Okay, so teaching school really interrupts my free reading time! It’s okay though, because the librarian at my new school is so awesome and it’s great to have someone at work to talk to about all of these cool kid books. My students LOVE to read this year, too, and they ask for more silent reading time, “please please please!?!” every day. We have the top AR points for the whole school, with about 4 times as many points banked as the other sixth grade class. These kids are serious readers!
Today’s book is one that the librarian handed to me last week. It hasn’t even been checked into the library yet, so I feel pretty privileged to be able to get first peek at it. It’s called Michael Vey: The Prisoner of Cell 25, by Richard Paul Evans. It was a quick read and I really enjoyed it. This is a fast-paced middle grade book about a boy with secret electric powers and the evil mastermind who wants to capture and exploit him. Michael Vey is a seemingly regular high school kid who is just trying to lay low and not get beat up by the school bullies. One day, a confrontation outs his abilities and he discovers that someone else he knows has similar powers. Michael, his best friend Ostin, and Taylor (popular, a cheerleader, also electric) launch an investigation that reveals that there were 17 of these “electric children” and now they are being rounded up and held at the Elgen Academy, where Dr. Hatch is trying raise an electric army of kids for his own nefarious purposes. Life is good at the Academy, IF you are willing to do whatever Dr. Hatch asks of you. If you don’t comply, there will be punishments! First Taylor is taken, and then Michael’s mom is kidnapped, which sets Michael on a road trip to California with some unlikely companions. When they get to the Elgen Academy, it is much more like a prison instead of the school campus they expected. Getting in is one thing, but getting out seems impossible. Terrible experiments are happening inside and these electric kids are even using their powers against each other. The children who refuse to comply are kept in a detention cell, separate from the rest. Michael, for his refusals to participate, gets locked into a solitary and dark cell for almost a month. (Cell 25!) Can they find a way to work together to escape?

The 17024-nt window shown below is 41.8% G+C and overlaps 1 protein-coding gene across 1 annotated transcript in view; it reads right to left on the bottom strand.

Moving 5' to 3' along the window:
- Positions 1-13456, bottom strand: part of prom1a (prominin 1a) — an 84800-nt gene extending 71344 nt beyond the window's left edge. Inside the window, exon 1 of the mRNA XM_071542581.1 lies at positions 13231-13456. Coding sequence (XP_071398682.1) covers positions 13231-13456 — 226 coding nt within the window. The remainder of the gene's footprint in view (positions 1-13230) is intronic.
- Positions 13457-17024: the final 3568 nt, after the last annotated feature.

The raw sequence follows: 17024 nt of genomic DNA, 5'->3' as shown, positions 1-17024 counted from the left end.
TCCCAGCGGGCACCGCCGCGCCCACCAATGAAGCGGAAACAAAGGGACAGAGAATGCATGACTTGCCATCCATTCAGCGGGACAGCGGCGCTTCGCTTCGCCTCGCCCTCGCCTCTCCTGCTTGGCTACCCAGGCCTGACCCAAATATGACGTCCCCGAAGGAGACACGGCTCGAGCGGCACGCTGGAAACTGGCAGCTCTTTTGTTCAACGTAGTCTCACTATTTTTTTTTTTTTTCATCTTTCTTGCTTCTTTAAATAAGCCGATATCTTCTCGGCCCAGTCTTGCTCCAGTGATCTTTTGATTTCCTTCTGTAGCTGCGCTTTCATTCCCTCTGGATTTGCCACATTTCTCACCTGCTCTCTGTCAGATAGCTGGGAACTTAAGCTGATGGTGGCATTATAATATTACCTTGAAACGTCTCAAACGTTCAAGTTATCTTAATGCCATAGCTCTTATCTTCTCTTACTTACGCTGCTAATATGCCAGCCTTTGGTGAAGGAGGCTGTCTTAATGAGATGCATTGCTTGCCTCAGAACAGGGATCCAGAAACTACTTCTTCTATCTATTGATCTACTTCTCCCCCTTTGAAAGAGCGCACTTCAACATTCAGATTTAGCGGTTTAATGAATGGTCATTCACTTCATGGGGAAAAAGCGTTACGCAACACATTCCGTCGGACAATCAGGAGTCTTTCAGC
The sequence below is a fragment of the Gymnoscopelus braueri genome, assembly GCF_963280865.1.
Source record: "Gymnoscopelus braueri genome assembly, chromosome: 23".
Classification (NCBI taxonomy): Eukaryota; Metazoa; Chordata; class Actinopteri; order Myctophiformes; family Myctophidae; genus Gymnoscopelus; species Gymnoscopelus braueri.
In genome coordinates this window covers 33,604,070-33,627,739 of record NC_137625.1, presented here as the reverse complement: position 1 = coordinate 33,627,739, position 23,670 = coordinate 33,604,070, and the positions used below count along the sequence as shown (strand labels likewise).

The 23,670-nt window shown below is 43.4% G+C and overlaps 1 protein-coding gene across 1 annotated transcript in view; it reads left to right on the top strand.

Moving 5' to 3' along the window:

I thought this book raised some interesting moral dilemmas that would make for great discussions. Dr. Hatch is a very tricky antagonist and he plays psychological games with his prisoners. As one of the children noted, he “manipulates by guilt” starting with small requests until the line between right and wrong becomes blurred and he can hold your morals hostage by offering you everything else you ever wanted. He calls his electric children “eagles” and compares them to regular folk being “chickens.” Eagles eat chickens, not because they are bad, but because it is their nature. So, what is human nature? Can you stay strong and continue to make the right choices, even when people you love are in danger? At what point in this game have you gone too far, and can you come back from those mistakes?
I recommend this book to kids who liked The Hunger Games, the Uglies series, and I Am Number Four books. It was an easy read, but an exciting story. The characters were a little predictable, but appropriate for the target audience. This book has an AR level of 3.5 and is worth 11 points. Although the reading level is low, the characters are in high school. However, there is no bad language or mature content, so in my opinion, this book would be fine for sixth graders and up. It would be a great book for a reluctant reader as there is a second book out already and more yet to come!